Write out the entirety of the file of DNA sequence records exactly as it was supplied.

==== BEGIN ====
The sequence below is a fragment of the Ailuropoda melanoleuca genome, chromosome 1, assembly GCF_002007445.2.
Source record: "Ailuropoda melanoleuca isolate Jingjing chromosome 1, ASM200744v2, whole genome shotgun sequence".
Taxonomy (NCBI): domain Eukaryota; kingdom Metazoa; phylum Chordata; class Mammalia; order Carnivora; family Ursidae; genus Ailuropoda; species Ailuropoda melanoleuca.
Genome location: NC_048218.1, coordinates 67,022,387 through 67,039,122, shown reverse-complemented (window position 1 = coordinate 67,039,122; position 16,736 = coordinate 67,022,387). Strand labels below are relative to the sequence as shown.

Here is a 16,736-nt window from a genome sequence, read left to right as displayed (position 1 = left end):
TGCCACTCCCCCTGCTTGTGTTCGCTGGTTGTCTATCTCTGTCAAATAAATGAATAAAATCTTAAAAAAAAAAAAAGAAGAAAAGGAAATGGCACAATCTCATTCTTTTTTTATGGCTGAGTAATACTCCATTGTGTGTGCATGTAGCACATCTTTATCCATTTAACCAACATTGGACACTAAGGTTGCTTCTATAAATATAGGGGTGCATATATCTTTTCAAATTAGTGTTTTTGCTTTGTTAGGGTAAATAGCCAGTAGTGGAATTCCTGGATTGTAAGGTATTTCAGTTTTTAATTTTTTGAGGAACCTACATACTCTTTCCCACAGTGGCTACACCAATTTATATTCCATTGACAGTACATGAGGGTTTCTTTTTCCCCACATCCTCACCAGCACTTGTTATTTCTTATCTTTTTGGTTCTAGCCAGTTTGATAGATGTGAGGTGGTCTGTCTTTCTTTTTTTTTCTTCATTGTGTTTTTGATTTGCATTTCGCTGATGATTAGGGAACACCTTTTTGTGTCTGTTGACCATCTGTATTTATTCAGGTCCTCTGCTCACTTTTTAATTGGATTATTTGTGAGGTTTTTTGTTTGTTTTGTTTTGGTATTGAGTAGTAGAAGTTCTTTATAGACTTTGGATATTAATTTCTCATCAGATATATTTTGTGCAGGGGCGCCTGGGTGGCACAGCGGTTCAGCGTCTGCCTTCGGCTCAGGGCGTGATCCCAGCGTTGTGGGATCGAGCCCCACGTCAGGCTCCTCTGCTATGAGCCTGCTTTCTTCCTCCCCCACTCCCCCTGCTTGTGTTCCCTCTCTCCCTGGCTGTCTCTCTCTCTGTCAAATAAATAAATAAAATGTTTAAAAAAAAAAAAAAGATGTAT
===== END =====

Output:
The sequence below is a fragment of the Ailuropoda melanoleuca genome, chromosome 1, assembly GCF_002007445.2.
Source record: "Ailuropoda melanoleuca isolate Jingjing chromosome 1, ASM200744v2, whole genome shotgun sequence".
Taxonomy (NCBI): domain Eukaryota; kingdom Metazoa; phylum Chordata; class Mammalia; order Carnivora; family Ursidae; genus Ailuropoda; species Ailuropoda melanoleuca.
Genome location: NC_048218.1, coordinates 67,022,387 through 67,039,122, shown reverse-complemented (window position 1 = coordinate 67,039,122; position 16,736 = coordinate 67,022,387). Strand labels below are relative to the sequence as shown.

Here is a 16,736-nt window from a genome sequence, read left to right as displayed (position 1 = left end):
TGCCACTCCCCCTGCTTGTGTTCGCTGGTTGTCTATCTCTGTCAAATAAATGAATAAAATCTTAAAAAAAAAAAAAGAAGAAAAGGAAATGGCACAATCTCATTCTTTTTTTATGGCTGAGTAATACTCCATTGTGTGTGCATGTAGCACATCTTTATCCATTTAACCAACATTGGACACTAAGGTTGCTTCTATAAATATAGGGGTGCATATATCTTTTCAAATTAGTGTTTTTGCTTTGTTAGGGTAAATAGCCAGTAGTGGAATTCCTGGATTGTAAGGTATTTCAGTTTTTAATTTTTTGAGGAACCTACATACTCTTTCCCACAGTGGCTACACCAATTTATATTCCATTGACAGTACATGAGGGTTTCTTTTTCCCCACATCCTCACCAGCACTTGTTATTTCTTATCTTTTTGGTTCTAGCCAGTTTGATAGATGTGAGGTGGTCTGTCTTTCTTTTTTTTTCTTCATTGTGTTTTTGATTTGCATTTCGCTGATGATTAGGGAACACCTTTTTGTGTCTGTTGACCATCTGTATTTATTCAGGTCCTCTGCTCACTTTTTAATTGGATTATTTGTGAGGTTTTTTGTTTGTTTTGTTTTGGTATTGAGTAGTAGAAGTTCTTTATAGACTTTGGATATTAATTTCTCATCAGATATATTTTGTGCAGGGGCGCCTGGGTGGCACAGCGGTTCAGCGTCTGCCTTCGGCTCAGGGCGTGATCCCAGCGTTGTGGGATCGAGCCCCACGTCAGGCTCCTCTGCTATGAGCCTGCTTTCTTCCTCCCCCACTCCCCCTGCTTGTGTTCCCTCTCTCCCTGGCTGTCTCTCTCTCTGTCAAATAAATAAATAAAATGTTTAAAAAAAAAAAAAAGATGTAT